The Jewish people travelled through the desert in a sort of spiritual jet stream. They were led by a Divine pillar of cloud during the day and a by pillar of fire at night, all the time carrying G-d’s Holy Presence in the Ark of Covenant. The spiritual pressure differential between the camp and its vicinity was considerable. Skirting the border of the Land of Edom amplified that differential, making spiritual CAT unavoidable. Aaron’s death was not the result of any misdeed. The Jewish people remained outside of Edom such that no sin was committed. Nevertheless, merely coming into contact with the border placed them in a strong metaphysical updraft and the results were unavoidable.

Let us try to fold this idea back into Rashi’s explanation. Why would simply being in close proximity to a physical border cause such terrible consequences? I suggest that the answer to this question has to do with Mount Hor. In the seven verses in which the Torah describes Aaron’s death, the words “Hor ha’Har” appear four times, indicating that it is a “key word,” a word that sheds light on an episode. While the simple translation of “Hor ha’Har” is “Mount Hor,” combining the two Hebrew words “Hor” and “HaHar” into one word – “Horhahar” – creates a word that is very reminiscent of the word “meharher” – “to contemplate.” The Talmud in Tractate Yoma [29a] discusses the concept of “Hirhur aveira,” the contemplation of sin that precedes the performance of a sin. The contemplation of sin is more than just considering committing a sin. The contemplation of sin is the rolling of the sin over one’s tongue while performing a risk-benefit analysis. According to the Talmud, the contemplation of sin is even worse than the performance of the sin because contemplation creates a lasting thought pattern whereas the performance of a sin is a one-off – after the sin has been committed, the appetite for further sin has been satisfied. As the Jewish people passed by the border of Edom, they had a clear view as to what was going on in the Edomite border towns. They saw how the Edomites dressed and how they ate, and heard how they spoke. It all felt so, well, inviting. The stark difference between their lofty spiritual status and the crassness and lewdness that lay just on the other side of the fence spawned contemplation of sin and for this the Jewish people were punished by losing their beloved Aaron.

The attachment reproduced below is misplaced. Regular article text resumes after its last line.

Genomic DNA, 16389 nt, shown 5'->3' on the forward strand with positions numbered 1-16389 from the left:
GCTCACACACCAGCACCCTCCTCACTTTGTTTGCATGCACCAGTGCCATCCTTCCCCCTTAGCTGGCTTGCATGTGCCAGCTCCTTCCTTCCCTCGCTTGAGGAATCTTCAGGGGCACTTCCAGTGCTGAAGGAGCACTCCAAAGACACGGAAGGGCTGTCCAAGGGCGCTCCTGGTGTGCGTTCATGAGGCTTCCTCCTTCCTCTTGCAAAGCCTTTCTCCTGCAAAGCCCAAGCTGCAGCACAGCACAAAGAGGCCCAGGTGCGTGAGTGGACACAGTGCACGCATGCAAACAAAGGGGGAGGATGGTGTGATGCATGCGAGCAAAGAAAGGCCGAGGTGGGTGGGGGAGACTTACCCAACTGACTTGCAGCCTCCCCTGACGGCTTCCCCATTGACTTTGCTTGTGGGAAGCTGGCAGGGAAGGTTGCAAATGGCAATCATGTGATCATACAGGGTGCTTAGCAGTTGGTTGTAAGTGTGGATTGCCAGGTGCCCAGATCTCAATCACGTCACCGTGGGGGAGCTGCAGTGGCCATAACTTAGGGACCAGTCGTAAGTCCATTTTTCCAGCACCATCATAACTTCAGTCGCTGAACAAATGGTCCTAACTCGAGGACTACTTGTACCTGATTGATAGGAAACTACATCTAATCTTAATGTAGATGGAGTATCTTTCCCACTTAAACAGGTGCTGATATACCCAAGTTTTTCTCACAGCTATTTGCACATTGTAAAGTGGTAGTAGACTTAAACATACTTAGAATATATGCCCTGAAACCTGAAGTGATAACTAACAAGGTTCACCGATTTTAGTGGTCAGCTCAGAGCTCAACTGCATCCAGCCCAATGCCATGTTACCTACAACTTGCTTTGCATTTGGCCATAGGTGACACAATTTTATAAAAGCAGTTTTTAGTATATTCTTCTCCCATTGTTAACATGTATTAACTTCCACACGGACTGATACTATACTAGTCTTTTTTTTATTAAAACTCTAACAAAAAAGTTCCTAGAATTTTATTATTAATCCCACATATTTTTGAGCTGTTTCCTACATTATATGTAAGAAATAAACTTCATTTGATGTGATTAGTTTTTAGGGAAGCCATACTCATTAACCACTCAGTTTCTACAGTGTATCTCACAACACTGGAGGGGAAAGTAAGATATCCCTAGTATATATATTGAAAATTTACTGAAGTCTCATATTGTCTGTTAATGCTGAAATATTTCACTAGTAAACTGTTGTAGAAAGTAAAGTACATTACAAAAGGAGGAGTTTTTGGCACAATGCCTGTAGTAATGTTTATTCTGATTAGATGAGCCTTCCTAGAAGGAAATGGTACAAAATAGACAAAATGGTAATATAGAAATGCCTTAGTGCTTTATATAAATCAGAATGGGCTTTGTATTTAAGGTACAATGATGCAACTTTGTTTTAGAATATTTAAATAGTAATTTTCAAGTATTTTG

A recent article in Scientific American warns that global warming is making turbulence more frequent and severe. Research performed at the Seoul National University showed that between 1979 and 2020, severe CAT over the North Atlantic became 55% more frequent. This should not be surprising as rising temperatures can lead to a greater temperature differential, leading to a greater pressure differential, leading to increased wind shear. Airlines will need to learn how to better detect and to deal with CAT. Our safety depends on it. In a similar vein, daily social media usage has been steadily rising, going from 90 minutes a day in 2017 to 151 minutes a day in 2023. People are spending more time virtually gawking at the crassness of how others dress, how they eat, and how they speak. The spiritual pressure differential is rising dangerously. We will need to learn how to better detect and to deal with spiritual CAT. Our future depends on it.

Most definitely something worth contemplating…

Ari Sacher, Moreshet, 5784

Please daven for a Refu’a Shelema for Shlomo ben Esther, Sheindel Devorah bat Rina and Esther Sharon bat Chana Raizel

[1] The commentators offer a large number of suggestions as to the precise sin they committed, from disobedience to haughtiness to grossly misunderstanding the intentions of their flock. If Moshe and Aaron committed even a small percentage of these sins, they would still sit on top of the FBI’s most wanted list.

[2] See Isaac’s blessing to his sons in Bereishit [27:22]

[3] Rabbi Hertz was the Chief Rabbi of England in the first half of the 20th century.

[4] Rabbi Shlomo Yitzchaki, known by his acronym “Rashi,” was the most eminent of the medieval commentators. He lived in France in the 11th century.

[5] Aaron could have died together with Moshe on the border of the Land of Israel.

About the Author
Ari Sacher is a Rocket Scientist, and has worked in the design and development of missiles for over thirty years. He has briefed hundreds of US Congressmen on Israeli Missile Defense, including three briefings on Capitol Hill at the invitation of House Majority Leader. Ari is a highly requested speaker, enabling even the layman to understand the "rocket science". Ari has also been a scholar in residence in numerous synagogues in the USA, Canada, UK, South Africa, and Australia. He is a riveting speaker, using his experience in the defense industry to explain the Torah in a way that is simultaneously enlightening and entertaining. Ari came on aliya from the USA in 1982. He studied at Yeshivat Kerem B’Yavneh, and then spent seven years studying at the Technion. Since 2000 he has published a weekly parasha shiur that is read around the world. Ari lives in Moreshet in the Western Galil along with his wife and eight children.